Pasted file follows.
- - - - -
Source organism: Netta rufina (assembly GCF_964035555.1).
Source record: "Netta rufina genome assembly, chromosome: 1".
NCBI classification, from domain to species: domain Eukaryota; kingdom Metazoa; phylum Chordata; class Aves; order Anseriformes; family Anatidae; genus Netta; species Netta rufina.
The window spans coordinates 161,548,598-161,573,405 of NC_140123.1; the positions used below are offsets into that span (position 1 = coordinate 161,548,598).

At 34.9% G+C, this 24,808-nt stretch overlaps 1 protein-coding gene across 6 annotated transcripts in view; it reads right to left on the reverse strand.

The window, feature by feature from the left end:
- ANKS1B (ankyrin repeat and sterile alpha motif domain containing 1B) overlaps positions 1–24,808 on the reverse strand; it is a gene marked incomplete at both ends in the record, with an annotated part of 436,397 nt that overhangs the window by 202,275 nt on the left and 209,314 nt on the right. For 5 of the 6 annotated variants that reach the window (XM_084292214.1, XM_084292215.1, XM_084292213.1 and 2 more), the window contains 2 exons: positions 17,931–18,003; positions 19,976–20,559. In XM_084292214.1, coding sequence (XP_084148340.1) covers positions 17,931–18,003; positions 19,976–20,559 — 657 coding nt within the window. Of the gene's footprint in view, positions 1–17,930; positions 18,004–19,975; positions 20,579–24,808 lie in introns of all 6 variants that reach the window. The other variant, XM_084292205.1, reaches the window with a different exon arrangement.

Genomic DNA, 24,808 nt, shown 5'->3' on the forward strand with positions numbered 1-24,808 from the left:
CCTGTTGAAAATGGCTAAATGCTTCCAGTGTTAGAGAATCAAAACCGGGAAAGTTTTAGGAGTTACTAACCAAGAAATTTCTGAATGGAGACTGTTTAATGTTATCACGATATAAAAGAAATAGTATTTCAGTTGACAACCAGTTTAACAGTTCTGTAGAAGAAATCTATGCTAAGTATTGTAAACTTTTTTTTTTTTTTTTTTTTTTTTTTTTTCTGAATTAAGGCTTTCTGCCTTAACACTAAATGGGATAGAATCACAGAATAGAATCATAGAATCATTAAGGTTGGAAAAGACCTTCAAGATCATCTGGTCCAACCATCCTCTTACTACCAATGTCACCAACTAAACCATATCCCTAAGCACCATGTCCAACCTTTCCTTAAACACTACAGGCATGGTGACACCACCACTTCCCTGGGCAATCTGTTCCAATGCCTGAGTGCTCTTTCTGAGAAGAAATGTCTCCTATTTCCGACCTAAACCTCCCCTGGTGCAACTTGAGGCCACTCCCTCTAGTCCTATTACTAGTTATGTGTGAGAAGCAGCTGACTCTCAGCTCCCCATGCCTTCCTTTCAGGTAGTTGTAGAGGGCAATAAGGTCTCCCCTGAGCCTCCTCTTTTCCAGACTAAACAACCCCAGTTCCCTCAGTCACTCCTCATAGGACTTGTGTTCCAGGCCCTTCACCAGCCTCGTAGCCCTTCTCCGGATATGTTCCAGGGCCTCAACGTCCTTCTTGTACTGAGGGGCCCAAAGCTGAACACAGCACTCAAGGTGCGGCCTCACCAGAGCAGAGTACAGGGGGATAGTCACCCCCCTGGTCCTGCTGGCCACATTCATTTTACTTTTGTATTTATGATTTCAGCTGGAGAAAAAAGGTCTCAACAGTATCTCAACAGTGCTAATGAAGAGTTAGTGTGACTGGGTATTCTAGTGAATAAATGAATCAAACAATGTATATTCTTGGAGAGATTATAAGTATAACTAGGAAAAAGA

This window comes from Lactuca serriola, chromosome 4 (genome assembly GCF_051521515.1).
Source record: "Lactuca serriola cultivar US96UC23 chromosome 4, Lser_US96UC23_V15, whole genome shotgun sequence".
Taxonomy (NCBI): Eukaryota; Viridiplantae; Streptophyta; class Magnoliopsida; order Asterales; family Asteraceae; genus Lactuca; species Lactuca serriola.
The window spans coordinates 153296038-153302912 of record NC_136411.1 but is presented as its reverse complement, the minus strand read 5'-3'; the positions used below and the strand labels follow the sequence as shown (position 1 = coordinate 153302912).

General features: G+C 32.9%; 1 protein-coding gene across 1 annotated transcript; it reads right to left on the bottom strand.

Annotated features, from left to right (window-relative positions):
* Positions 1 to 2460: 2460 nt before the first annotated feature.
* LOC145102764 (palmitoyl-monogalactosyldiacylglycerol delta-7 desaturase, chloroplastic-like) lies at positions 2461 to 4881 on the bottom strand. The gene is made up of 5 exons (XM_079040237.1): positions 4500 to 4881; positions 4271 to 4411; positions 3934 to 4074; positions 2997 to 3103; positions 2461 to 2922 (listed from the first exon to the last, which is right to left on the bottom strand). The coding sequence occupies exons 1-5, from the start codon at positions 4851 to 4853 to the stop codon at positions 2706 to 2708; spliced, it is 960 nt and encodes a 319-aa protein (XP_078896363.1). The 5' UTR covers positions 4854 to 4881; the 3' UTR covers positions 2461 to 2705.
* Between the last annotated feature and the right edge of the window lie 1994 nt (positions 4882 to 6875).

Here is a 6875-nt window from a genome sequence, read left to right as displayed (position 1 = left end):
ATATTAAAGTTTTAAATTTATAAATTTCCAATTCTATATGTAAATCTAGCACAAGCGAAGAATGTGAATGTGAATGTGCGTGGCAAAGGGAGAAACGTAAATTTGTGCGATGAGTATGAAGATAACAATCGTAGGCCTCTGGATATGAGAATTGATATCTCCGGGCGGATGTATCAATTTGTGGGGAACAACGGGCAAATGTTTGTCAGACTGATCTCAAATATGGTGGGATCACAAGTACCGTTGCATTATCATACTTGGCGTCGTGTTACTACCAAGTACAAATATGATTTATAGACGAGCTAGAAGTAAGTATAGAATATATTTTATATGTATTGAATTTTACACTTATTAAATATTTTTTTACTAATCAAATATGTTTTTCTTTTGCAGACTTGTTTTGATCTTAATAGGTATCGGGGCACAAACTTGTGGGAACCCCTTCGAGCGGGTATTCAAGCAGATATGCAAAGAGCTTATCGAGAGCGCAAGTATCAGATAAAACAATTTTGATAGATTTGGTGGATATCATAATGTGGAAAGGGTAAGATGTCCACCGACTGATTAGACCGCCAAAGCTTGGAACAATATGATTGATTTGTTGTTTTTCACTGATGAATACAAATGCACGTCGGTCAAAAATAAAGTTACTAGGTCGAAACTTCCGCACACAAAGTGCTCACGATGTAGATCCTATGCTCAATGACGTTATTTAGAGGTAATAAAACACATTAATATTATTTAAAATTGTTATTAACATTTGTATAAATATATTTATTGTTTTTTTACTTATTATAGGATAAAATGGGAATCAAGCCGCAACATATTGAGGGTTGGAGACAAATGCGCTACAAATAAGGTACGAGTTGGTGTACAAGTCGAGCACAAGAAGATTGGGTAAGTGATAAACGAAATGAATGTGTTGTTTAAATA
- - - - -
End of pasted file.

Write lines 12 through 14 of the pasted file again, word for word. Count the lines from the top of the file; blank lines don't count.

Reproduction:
Taxonomy (NCBI): Eukaryota; Viridiplantae; Streptophyta; class Magnoliopsida; order Asterales; family Asteraceae; genus Lactuca; species Lactuca serriola.
The window spans coordinates 153296038-153302912 of record NC_136411.1 but is presented as its reverse complement, the minus strand read 5'-3'; the positions used below and the strand labels follow the sequence as shown (position 1 = coordinate 153302912).

General features: G+C 32.9%; 1 protein-coding gene across 1 annotated transcript; it reads right to left on the bottom strand.